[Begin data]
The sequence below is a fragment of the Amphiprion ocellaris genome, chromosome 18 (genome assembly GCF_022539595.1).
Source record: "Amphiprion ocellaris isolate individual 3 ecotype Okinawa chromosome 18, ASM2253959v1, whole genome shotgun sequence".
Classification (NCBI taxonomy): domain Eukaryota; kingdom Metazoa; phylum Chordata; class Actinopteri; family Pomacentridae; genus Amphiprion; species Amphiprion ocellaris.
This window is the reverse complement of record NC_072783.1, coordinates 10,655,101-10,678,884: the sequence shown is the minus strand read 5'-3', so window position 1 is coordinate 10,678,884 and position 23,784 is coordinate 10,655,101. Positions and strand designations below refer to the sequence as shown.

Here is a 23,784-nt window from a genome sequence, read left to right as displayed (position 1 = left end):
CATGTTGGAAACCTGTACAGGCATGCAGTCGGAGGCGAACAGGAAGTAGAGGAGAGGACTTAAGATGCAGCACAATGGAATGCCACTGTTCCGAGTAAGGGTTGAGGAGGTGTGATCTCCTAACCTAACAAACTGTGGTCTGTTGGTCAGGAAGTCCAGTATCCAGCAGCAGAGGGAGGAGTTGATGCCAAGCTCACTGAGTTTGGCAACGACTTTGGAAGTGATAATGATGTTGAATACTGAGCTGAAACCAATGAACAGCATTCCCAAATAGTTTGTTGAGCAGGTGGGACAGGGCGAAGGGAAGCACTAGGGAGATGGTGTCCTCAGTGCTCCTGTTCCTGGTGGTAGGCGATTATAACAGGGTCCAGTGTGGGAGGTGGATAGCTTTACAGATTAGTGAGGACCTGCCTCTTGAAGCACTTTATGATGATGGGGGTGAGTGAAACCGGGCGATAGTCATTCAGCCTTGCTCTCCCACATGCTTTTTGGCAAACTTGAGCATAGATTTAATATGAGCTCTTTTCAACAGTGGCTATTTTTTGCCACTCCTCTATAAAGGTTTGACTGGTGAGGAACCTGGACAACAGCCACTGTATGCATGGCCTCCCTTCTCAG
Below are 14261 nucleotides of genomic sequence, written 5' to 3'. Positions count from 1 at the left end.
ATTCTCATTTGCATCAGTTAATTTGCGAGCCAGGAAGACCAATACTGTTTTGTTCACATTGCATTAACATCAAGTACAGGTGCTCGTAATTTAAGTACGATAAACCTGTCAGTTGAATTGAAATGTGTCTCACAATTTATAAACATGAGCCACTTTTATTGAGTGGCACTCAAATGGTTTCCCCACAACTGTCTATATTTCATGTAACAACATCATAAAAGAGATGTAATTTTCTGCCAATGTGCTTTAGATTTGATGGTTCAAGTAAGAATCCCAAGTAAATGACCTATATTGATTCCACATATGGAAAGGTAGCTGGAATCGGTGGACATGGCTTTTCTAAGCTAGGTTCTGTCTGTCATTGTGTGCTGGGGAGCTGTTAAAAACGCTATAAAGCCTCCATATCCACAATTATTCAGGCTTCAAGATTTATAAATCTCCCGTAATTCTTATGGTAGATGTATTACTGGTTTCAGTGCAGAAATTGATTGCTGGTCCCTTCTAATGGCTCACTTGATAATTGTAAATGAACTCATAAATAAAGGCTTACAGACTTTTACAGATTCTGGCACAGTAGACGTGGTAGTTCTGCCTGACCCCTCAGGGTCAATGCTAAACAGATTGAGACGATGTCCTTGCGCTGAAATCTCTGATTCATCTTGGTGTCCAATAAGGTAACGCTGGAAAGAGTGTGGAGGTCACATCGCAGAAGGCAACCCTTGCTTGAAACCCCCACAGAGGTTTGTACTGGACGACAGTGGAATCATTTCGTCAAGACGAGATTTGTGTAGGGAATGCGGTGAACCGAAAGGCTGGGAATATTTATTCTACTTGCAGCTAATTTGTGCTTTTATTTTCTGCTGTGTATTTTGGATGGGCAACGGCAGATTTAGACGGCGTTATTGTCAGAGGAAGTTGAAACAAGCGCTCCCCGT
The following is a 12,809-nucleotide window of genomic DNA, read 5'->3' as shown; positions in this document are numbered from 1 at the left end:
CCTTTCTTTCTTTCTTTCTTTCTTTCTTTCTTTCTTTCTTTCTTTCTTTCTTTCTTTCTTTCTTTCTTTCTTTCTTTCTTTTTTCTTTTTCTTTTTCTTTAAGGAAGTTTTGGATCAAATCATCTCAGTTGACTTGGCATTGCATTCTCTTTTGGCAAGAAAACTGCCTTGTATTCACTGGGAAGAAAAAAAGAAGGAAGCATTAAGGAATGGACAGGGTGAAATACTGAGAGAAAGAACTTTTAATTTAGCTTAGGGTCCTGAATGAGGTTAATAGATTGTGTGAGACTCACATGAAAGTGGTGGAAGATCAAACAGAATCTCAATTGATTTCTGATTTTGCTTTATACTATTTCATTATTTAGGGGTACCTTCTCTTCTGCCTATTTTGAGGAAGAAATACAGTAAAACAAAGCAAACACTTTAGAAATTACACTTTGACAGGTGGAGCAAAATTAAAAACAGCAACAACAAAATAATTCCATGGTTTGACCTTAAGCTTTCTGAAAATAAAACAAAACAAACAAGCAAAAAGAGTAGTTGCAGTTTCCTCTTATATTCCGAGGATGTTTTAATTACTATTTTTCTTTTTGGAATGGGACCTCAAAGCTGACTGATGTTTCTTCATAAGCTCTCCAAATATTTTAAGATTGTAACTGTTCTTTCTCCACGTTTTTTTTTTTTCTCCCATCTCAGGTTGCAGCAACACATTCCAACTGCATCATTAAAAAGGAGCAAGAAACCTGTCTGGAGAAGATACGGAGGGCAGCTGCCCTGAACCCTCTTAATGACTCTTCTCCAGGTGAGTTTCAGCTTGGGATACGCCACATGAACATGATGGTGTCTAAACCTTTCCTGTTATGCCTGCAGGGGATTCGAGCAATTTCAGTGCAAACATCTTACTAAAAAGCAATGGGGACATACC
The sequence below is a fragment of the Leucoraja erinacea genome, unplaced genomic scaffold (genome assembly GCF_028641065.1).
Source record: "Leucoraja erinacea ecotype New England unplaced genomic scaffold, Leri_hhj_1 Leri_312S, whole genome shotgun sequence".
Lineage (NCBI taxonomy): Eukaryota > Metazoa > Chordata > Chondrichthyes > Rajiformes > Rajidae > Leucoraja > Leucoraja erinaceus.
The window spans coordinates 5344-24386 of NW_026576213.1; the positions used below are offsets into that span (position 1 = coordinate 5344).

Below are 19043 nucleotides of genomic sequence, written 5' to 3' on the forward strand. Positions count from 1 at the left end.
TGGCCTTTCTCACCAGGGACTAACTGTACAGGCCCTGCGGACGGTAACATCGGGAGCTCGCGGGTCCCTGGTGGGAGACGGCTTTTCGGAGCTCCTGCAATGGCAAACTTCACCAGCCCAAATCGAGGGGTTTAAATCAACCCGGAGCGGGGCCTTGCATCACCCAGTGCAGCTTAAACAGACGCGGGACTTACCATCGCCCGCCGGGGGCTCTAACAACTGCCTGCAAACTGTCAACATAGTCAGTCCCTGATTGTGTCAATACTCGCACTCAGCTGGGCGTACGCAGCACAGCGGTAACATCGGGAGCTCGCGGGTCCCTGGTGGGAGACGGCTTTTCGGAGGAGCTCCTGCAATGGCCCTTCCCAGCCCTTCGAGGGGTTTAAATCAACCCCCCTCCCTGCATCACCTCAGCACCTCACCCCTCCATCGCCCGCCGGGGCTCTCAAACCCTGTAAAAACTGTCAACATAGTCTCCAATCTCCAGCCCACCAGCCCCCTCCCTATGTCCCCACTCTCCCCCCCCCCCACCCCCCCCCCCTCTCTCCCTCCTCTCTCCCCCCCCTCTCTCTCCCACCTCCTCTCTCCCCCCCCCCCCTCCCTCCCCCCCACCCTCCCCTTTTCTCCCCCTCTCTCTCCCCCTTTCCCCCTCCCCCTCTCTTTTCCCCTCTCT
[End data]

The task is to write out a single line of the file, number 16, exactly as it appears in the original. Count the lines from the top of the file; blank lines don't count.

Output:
TGGCCTTTCTCACCAGGGACTAACTGTACAGGCCCTGCGGACGGTAACATCGGGAGCTCGCGGGTCCCTGGTGGGAGACGGCTTTTCGGAGCTCCTGCAATGGCAAACTTCACCAGCCCAAATCGAGGGGTTTAAATCAACCCGGAGCGGGGCCTTGCATCACCCAGTGCAGCTTAAACAGACGCGGGACTTACCATCGCCCGCCGGGGGCTCTAACAACTGCCTGCAAACTGTCAACATAGTCAGTCCCTGATTGTGTCAATACTCGCACTCAGCTGGGCGTACGCAGCACAGCGGTAACATCGGGAGCTCGCGGGTCCCTGGTGGGAGACGGCTTTTCGGAGGAGCTCCTGCAATGGCCCTTCCCAGCCCTTCGAGGGGTTTAAATCAACCCCCCTCCCTGCATCACCTCAGCACCTCACCCCTCCATCGCCCGCCGGGGCTCTCAAACCCTGTAAAAACTGTCAACATAGTCTCCAATCTCCAGCCCACCAGCCCCCTCCCTATGTCCCCACTCTCCCCCCCCCCCACCCCCCCCCCCTCTCTCCCTCCTCTCTCCCCCCCCTCTCTCTCCCACCTCCTCTCTCCCCCCCCCCCCTCCCTCCCCCCCACCCTCCCCTTTTCTCCCCCTCTCTCTCCCCCTTTCCCCCTCCCCCTCTCTTTTCCCCTCTCT